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Flood insurance rates set to change as FEMA revamps program

Flood risk calculation set to change
Tropical Weather Atlantic
Posted at 3:20 PM, Sep 17, 2021
and last updated 2021-09-17 18:20:22-04

WASHINGTON — Whether it was flooding in Texas earlier this week because of Tropical Storm Nicolas or Hurricane Ida's destruction which stretched from neighborhoods in Louisiana to interstates in the Northeast, the last few weeks have shown why flooding is such a risk to Americans.

In fact, according to the Federal Emergency Management Agency (FEMA), flooding is the most common and most expensive natural disaster in our country.

And you don't have to live on the coasts to be at risk.

CONGRESS AND FEMA

While all this flooding may have you thinking about flood insurance, Congress is thinking about it for other reasons.

The National Flood Insurance Program is set to expire on Oct. 1.

While Congress is expected to extend the program, the bigger impact on your life may be the changes FEMA wants to make to flood insurance policies, changes that will likely impact rates.

Currently, policies are based on a home's elevation and whether it has a 1% annual chance of flooding.

Starting Oct. 1, factors such as the history of flooding, frequency of heavy rainfall, as well proximity to a water source will be factored in.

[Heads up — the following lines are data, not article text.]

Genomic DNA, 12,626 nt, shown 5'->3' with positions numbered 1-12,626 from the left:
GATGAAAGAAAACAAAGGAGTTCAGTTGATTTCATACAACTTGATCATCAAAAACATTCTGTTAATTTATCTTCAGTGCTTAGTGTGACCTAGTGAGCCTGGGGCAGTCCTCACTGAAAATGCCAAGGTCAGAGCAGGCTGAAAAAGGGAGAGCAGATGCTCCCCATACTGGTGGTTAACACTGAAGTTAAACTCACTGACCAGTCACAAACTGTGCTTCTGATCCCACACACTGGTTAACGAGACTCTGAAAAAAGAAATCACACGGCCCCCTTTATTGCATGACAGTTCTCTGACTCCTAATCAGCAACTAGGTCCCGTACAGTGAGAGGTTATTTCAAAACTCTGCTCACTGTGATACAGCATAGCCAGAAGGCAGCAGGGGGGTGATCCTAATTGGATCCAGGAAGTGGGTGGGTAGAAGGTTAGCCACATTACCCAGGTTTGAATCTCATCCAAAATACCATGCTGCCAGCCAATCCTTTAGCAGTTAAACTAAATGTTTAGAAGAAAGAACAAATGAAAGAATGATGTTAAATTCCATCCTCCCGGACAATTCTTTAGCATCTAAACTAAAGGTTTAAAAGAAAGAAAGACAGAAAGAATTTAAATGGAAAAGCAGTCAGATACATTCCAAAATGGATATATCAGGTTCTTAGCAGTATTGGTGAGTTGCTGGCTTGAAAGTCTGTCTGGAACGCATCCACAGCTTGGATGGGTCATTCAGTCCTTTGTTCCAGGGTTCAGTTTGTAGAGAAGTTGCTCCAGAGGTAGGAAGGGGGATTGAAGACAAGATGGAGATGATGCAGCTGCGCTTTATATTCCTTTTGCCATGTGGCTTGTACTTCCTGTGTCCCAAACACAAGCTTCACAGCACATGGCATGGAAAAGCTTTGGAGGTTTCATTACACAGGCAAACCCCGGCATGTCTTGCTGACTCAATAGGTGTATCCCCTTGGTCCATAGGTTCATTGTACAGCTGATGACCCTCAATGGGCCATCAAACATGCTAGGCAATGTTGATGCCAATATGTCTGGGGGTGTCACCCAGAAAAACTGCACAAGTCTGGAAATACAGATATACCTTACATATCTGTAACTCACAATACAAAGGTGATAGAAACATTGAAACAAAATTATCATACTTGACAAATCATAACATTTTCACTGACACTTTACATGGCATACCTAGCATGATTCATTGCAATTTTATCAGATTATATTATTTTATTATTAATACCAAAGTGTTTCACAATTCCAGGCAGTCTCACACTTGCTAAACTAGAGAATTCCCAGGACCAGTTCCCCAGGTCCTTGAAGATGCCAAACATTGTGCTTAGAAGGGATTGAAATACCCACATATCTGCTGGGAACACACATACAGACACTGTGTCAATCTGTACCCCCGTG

The numbers mean what you pay will be changing.

FEMA estimates around 73% of current policyholders will pay between $1-$20 more per month

It's expected 4% of existing policyholders will see price hikes of more than $20 a month.

But FEMA also says around 23% of flood insurance plans will be cheaper, an acknowledgment that some Americans have been paying too much for years.

"It all depends on where you happen to be," Dr. Ed Kearns says.

Kearns runs floodfactor.com which allows anyone to type in their address and see their own flood risk.

He says while FEMA's willingness to change is important, more climate change risks should be factored in.

“I'd really like to see how climate change is impacting those heavy rainfall events," Kearns said.

The reality, he says, is that some areas will be hit harder than others with floods in the coming years and Americans need to be insured and prepared to pay more.

"If you are living in a home that is on a grade slab and next to the ocean, or a low-lying area you should expect to pay your fair share.”

New policies will see rates change next month, current policyholders will see those changes next April.

If you're someone who wants flood insurance but can't afford it, keep an eye on Congress. A proposal to create new subsidies is currently included in the proposed multi-trillion-dollar spending bill.